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updated: 6/21/2014 5:41 PM

Alstom board approves GE bid to buy power business

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  • Siemens CEO Joe Kaeser, right, and Mitsubishi CEO Shunichi Miyanaga, arrive Tuesday for their press conference in Paris. The CEOs from Siemens and Mitsubishi Heavy Industries met with the French president to promote their joint offer to buy parts French engineering company Alstom and head off a rival bid from General Electric Co.

      Siemens CEO Joe Kaeser, right, and Mitsubishi CEO Shunichi Miyanaga, arrive Tuesday for their press conference in Paris. The CEOs from Siemens and Mitsubishi Heavy Industries met with the French president to promote their joint offer to buy parts French engineering company Alstom and head off a rival bid from General Electric Co.
    Associated Press

 

PARIS -- The board of Alstom SA has unanimously approved GE's $17 billion offer to buy the French company's power generation business, the companies announced Saturday.

GE says that if shareholders and workers' representatives approve, the deal to buy Alstom's gas and steam turbine-making operations will close sometime next year.

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The move is another step for GE toward its new focus on building and servicing big, complicated industrial equipment such as aircraft engines, power plant turbines and oil and gas drilling equipment. The U.S. company sold its remaining interest in NBC Universal last year as part of the new strategy.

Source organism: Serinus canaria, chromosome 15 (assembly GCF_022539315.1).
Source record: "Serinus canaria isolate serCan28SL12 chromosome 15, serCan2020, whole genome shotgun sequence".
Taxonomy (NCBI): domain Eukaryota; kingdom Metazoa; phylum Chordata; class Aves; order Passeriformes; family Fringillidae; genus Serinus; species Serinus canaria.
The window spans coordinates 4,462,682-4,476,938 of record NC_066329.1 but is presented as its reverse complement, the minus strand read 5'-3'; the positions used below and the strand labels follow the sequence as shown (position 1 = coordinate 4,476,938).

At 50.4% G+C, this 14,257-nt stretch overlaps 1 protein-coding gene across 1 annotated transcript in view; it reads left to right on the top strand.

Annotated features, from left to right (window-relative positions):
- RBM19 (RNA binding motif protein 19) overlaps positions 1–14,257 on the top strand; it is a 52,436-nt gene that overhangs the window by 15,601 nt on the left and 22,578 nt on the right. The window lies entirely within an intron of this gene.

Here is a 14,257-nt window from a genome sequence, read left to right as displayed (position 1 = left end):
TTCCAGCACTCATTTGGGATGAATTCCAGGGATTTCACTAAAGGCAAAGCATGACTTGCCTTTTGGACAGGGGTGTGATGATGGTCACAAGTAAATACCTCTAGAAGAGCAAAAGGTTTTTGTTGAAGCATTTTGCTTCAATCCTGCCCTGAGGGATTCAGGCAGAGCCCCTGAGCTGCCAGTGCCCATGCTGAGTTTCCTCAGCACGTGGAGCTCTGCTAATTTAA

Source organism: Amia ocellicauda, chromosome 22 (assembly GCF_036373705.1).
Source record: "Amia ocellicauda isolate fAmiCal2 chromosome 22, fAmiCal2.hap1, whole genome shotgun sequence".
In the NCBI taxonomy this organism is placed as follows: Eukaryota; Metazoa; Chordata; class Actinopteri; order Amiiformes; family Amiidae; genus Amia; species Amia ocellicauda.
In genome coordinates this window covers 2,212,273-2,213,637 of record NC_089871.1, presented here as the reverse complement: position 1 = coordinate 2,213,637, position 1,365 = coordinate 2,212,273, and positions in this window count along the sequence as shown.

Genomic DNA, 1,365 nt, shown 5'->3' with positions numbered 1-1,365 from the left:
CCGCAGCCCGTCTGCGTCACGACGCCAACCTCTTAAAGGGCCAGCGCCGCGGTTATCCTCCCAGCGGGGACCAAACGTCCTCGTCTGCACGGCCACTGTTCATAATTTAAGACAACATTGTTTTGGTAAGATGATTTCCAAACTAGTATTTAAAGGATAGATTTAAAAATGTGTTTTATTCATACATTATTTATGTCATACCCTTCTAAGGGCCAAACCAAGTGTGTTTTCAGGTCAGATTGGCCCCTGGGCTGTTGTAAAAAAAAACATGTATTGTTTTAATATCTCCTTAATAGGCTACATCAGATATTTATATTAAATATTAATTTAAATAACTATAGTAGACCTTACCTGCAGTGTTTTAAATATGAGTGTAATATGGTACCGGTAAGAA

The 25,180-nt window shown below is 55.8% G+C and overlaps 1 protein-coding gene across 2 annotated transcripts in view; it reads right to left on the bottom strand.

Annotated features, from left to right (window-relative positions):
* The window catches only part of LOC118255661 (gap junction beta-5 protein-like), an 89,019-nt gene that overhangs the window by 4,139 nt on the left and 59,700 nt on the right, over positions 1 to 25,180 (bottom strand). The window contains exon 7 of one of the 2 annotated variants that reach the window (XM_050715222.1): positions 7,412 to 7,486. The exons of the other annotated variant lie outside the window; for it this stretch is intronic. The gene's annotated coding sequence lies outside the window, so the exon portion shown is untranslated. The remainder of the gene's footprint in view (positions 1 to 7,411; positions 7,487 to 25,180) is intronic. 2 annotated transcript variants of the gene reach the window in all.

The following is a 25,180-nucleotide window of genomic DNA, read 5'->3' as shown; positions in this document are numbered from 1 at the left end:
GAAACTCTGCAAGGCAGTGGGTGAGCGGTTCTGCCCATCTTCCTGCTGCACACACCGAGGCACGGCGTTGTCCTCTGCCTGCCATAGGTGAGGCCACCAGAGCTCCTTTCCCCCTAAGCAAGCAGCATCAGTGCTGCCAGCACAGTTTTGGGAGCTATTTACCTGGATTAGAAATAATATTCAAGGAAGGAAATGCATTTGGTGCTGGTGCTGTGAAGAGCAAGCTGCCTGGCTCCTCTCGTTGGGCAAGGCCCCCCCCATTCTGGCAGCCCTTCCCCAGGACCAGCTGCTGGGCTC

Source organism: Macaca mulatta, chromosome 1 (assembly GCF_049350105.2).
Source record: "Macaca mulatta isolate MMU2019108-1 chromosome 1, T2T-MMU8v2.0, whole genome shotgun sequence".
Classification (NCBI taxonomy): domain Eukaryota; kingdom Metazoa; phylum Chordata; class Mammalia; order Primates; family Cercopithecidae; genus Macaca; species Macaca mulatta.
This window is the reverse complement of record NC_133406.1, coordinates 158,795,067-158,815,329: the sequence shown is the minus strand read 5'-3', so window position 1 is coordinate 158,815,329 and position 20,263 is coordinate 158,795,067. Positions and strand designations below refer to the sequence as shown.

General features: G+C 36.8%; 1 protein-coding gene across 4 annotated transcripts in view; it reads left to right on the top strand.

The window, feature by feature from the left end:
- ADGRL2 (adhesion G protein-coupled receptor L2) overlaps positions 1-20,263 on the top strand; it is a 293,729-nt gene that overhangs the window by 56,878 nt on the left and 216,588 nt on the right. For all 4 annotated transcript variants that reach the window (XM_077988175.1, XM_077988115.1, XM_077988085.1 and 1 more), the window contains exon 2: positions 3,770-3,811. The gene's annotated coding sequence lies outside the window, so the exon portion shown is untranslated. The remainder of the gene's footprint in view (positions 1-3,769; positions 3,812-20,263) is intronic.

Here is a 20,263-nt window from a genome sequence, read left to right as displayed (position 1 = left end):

GE has been fighting for months to make the Alstom deal, and on Friday, the French government dropped objections and supported the company's offer. The deal is still subject to the French government buying a 20 percent stake in Alstom, and that deal is expected soon.

French President Francois Hollande said on Saturday that the government expects rapid progress on the talks.

"This is a major condition for the government's acceptance of the alliance," he said.

Also under the deal, GE agreed to sell its railroad signal business to Alstom for about $825 million. The sweetened GE offer also calls for the two companies to set up three 50-50 joint ventures: one for the power grid businesses, another for offshore wind and hydro-power operations, and a third for nuclear steam turbines.

Alstom's statement says the board received revised proposals from Siemens and Mitsubishi Heavy Industries, but decided on the GE bid.

Alstom has favored a tie-up with GE but had to postpone signing any deal while the government intervened to seek assurances on jobs and decision-making.

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